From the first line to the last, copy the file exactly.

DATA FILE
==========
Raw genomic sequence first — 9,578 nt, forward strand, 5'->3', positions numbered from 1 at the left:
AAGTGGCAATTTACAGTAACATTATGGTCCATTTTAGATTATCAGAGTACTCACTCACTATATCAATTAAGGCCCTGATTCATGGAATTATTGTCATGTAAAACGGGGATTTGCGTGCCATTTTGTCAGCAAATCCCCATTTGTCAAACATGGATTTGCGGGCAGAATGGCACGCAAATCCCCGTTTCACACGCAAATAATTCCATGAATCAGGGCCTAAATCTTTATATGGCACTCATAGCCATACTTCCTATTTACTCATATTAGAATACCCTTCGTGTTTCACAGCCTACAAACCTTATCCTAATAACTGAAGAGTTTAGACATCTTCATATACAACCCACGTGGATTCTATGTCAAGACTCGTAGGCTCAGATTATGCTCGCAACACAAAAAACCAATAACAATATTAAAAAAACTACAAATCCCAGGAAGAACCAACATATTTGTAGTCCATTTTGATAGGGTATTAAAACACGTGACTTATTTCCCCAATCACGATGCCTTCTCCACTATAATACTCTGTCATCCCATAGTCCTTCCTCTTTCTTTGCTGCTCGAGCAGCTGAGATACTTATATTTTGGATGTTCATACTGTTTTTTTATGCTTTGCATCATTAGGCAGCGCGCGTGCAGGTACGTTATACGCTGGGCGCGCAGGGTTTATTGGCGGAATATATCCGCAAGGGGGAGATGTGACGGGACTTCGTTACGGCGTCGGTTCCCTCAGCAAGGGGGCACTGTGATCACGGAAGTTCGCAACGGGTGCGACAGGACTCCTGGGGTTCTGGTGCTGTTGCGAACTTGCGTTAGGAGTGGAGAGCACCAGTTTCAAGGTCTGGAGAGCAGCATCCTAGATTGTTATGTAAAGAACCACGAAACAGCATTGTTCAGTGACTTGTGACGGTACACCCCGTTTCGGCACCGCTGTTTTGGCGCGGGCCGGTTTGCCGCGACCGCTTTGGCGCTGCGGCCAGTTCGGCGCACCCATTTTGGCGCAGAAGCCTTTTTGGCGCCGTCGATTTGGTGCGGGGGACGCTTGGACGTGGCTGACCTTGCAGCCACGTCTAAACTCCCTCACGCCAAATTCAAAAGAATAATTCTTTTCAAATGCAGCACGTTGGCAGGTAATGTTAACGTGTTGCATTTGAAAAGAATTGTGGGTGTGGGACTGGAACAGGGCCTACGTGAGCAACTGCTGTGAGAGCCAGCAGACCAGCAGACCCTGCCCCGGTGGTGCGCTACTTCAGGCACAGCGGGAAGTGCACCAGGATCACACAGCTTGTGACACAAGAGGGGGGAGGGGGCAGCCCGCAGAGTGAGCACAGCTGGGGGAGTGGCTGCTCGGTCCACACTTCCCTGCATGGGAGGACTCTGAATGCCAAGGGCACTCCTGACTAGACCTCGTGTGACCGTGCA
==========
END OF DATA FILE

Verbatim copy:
Raw genomic sequence first — 9,578 nt, forward strand, 5'->3', positions numbered from 1 at the left:
AAGTGGCAATTTACAGTAACATTATGGTCCATTTTAGATTATCAGAGTACTCACTCACTATATCAATTAAGGCCCTGATTCATGGAATTATTGTCATGTAAAACGGGGATTTGCGTGCCATTTTGTCAGCAAATCCCCATTTGTCAAACATGGATTTGCGGGCAGAATGGCACGCAAATCCCCGTTTCACACGCAAATAATTCCATGAATCAGGGCCTAAATCTTTATATGGCACTCATAGCCATACTTCCTATTTACTCATATTAGAATACCCTTCGTGTTTCACAGCCTACAAACCTTATCCTAATAACTGAAGAGTTTAGACATCTTCATATACAACCCACGTGGATTCTATGTCAAGACTCGTAGGCTCAGATTATGCTCGCAACACAAAAAACCAATAACAATATTAAAAAAACTACAAATCCCAGGAAGAACCAACATATTTGTAGTCCATTTTGATAGGGTATTAAAACACGTGACTTATTTCCCCAATCACGATGCCTTCTCCACTATAATACTCTGTCATCCCATAGTCCTTCCTCTTTCTTTGCTGCTCGAGCAGCTGAGATACTTATATTTTGGATGTTCATACTGTTTTTTTATGCTTTGCATCATTAGGCAGCGCGCGTGCAGGTACGTTATACGCTGGGCGCGCAGGGTTTATTGGCGGAATATATCCGCAAGGGGGAGATGTGACGGGACTTCGTTACGGCGTCGGTTCCCTCAGCAAGGGGGCACTGTGATCACGGAAGTTCGCAACGGGTGCGACAGGACTCCTGGGGTTCTGGTGCTGTTGCGAACTTGCGTTAGGAGTGGAGAGCACCAGTTTCAAGGTCTGGAGAGCAGCATCCTAGATTGTTATGTAAAGAACCACGAAACAGCATTGTTCAGTGACTTGTGACGGTACACCCCGTTTCGGCACCGCTGTTTTGGCGCGGGCCGGTTTGCCGCGACCGCTTTGGCGCTGCGGCCAGTTCGGCGCACCCATTTTGGCGCAGAAGCCTTTTTGGCGCCGTCGATTTGGTGCGGGGGACGCTTGGACGTGGCTGACCTTGCAGCCACGTCTAAACTCCCTCACGCCAAATTCAAAAGAATAATTCTTTTCAAATGCAGCACGTTGGCAGGTAATGTTAACGTGTTGCATTTGAAAAGAATTGTGGGTGTGGGACTGGAACAGGGCCTACGTGAGCAACTGCTGTGAGAGCCAGCAGACCAGCAGACCCTGCCCCGGTGGTGCGCTACTTCAGGCACAGCGGGAAGTGCACCAGGATCACACAGCTTGTGACACAAGAGGGGGGAGGGGGCAGCCCGCAGAGTGAGCACAGCTGGGGGAGTGGCTGCTCGGTCCACACTTCCCTGCATGGGAGGACTCTGAATGCCAAGGGCACTCCTGACTAGACCTCGTGTGACCGTGCA